Goodwill Tour of New Jersey with Ruby

Goodwill is a wonderful organization that not only recycles more than two billion pounds of clothing and household goods every year , but creates job-training opportunities for people in need of work. Above, Lumberton, NJ.

Ruby was off from school this week and was desperate to get out of town, even if just for the day. I agreed that a road trip was in order, and since we love to thrift shop, I thought it would be fun to hit all the Goodwills between New York and Philly, get a cheese steak at Jim’s Steaks in Philly and get back to the city by dinnertime.

Book display, Maple Shade, NJ

There are nine Goodwill stores between New York and Philly (all in NJ), and I laid them out in order so we could systematically punch one address after another into the GPS. Ruby decided against Jersey City (too picked over) and Newark (she and her dad once got lost there on the way to Great Adventure and she insisted Newark was too “scary.”) We didn’t go to Harrison, Trenton or Springfield because we got hungry and I developed what I call “shopping arm” (when my arm gets sore from the repetitive motion of pushing hangers right to left.) And Ewing Township didn’t answer their phone, so we skipped it.

I couldn't help but consider a 70s Robert Plant poster shellacked on wood. I passed because it had water damage.

But we did make it to four Goodwills: East Brunswick, Lumberton, Maple Shade and Pennsauken. All were similar in terms of merchandise (lots of faded 80s black cotton sweaters, mismatched china and VHS tapes) but wildly different in style and size. All were surprisingly crowded. And all had more than a few customers using supermarket-sized shopping carts (which Ruby and I, being incredibly selective, couldn’t believe were necessary.)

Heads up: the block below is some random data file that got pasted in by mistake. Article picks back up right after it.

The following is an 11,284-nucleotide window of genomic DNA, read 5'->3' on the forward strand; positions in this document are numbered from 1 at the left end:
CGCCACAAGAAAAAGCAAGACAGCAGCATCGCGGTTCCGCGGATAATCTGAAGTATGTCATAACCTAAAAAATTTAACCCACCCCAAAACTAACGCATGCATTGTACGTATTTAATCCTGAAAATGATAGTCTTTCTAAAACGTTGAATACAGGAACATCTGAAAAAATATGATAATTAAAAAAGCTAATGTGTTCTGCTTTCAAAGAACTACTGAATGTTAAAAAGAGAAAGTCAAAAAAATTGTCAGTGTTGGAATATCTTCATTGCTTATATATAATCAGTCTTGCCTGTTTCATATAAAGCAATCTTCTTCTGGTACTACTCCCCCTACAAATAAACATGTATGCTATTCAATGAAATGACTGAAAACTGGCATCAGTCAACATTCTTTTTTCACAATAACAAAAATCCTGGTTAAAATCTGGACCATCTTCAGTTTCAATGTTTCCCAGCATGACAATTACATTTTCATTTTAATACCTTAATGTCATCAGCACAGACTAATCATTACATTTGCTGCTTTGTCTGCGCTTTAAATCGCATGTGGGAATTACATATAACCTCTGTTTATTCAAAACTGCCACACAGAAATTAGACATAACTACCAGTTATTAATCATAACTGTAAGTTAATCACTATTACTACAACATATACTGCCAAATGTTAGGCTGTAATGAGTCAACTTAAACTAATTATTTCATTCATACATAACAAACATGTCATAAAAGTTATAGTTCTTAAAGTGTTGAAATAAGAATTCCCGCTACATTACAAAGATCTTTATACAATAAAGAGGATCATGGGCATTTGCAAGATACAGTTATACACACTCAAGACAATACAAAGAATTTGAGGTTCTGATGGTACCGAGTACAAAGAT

East Brunswick, NJ

East Brunswick, our first stop, had a tiny storefront in a mini-mall that was called, “The Village Green” (only in suburbia.) The first thing I noticed was a huge Easter display in the window, and nearby, a collection of garish Christmas sweaters, which of course we weren’t interested in purchasing but bears mentioning (thrift stores offer holiday merchandise year round.) We were complimented on our selections more than once by the Juno-esque cashier. And we were thrilled to discover that not only was everything with a red tag 50% off, but Ruby got an extra 15% off with her student ID (which we took advantage of at the other Goodwills as well.) Score: 5 items for $18.11.

One of the distracting employees in Lumberton, NJ

Lumberton was next. I was hoping to see a historic house that was a stop on the Underground Railroad, but we couldn’t find the address on the internet. My disappointment quickly subsided, however, when I saw how enormous the Lumberton Goodwill was. And appropriately, Bon Jovi was playing. And although the salespeople certainly weren’t cute OR young like our cashier in East Brunswick, they carried on the funniest (to me, not to them) conversations, which distracted me (I followed one employee around the store for about 10 minutes just to get a photo of her crazy hair style for my friend David.) Score: 4 items for $9.22 (I passed on the Galician microwave potato chip maker, which I now regret.)